Supplementary Material for: Diet and Psychosis: A Scoping Review
2018-10-25T10:05:03Z (GMT) by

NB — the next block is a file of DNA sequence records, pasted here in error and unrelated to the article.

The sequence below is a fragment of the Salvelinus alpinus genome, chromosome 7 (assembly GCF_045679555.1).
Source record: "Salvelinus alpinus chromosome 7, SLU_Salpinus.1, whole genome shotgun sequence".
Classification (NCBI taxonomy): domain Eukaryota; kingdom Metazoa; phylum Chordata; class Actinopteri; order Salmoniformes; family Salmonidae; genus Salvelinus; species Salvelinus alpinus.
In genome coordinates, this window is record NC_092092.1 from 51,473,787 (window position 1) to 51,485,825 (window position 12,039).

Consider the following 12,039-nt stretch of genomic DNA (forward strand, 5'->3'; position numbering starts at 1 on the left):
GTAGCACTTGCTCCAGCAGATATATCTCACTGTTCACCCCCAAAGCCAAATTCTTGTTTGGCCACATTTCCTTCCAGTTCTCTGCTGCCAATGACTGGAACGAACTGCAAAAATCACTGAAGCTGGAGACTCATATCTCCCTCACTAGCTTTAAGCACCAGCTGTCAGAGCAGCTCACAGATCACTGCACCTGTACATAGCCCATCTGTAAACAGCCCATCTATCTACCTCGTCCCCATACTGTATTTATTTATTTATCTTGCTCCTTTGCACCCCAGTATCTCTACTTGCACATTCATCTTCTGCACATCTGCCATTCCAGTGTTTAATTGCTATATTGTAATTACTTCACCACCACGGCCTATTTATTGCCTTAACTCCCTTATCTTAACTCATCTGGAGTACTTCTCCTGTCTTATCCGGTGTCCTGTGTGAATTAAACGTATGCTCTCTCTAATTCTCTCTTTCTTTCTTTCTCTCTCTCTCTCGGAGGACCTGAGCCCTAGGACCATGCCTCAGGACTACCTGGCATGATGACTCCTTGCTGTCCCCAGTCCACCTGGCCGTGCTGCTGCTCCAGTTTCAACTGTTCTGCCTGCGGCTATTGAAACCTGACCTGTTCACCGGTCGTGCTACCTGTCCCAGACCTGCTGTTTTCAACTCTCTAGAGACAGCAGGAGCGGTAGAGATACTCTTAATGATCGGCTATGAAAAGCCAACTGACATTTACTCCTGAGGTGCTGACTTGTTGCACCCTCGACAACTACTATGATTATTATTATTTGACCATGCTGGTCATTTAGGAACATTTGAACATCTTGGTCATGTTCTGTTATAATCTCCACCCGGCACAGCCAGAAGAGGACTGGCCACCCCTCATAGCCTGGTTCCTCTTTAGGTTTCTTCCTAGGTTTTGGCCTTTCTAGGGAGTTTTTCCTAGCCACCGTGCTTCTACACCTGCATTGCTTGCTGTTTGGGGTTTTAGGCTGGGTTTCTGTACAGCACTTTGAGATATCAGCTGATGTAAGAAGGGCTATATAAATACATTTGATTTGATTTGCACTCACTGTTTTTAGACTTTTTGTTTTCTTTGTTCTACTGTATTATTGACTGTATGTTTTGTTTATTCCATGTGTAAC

Introduction: Schizophrenia spectrum disorders (SSD) represent a cluster of severe mental illnesses. Diet has been identified as a modifiable risk factor and opportunity for intervention in many physical illnesses and more recently in mental illnesses such as unipolar depression; however, no dietary guidelines exist for patients with SSD. Objective: This review sought to systematically scope the existing literature in order to identify nutritional interventions for the prevention or treatment of mental health symptoms in SSD as well as gaps and opportunities for further research. Methods: This review followed established methodological approaches for scoping reviews including an extensive a priori search strategy and duplicate screening. Because of the large volume of results, an online program (Abstrackr) was used for screening and tagging. Data were extracted based on the dietary constituents and analyzed. Results: Of 55,330 results identified by the search, 822 studies met the criteria for inclusion. Observational evidence shows a connection between the presence of psychotic disorders and poorer quality dietary patterns, higher intake of refined carbohydrates and total fat, and lower intake or levels of fibre, ω-3 and ω-6 fatty acids, vegetables, fruit, and certain vitamins and minerals (vitamin B12 and B6, folate, vitamin C, zinc, and selenium). Evidence illustrates a role of food allergy and sensitivity as well as microbiome composition and specific phytonutrients (such as L-theanine, sulforaphane, and resveratrol). Experimental studies have demonstrated benefit using healthy diet patterns and specific vitamins and minerals (vitamin B12 and B6, folate, and zinc) and amino acids (serine, lysine, glycine, and tryptophan). Discussion: Overall, these findings were consistent with many other bodies of knowledge about healthy dietary patterns. Many limitations exist related to the design of the individual studies and the ability to extrapolate the results of studies using dietary supplements to dietary interventions (food). Dietary recommendations are presented as well as recommendations for further research including more prospective observational studies and intervention studies that modify diet constituents or entire dietary patterns with statistical power to detect mental health outcomes.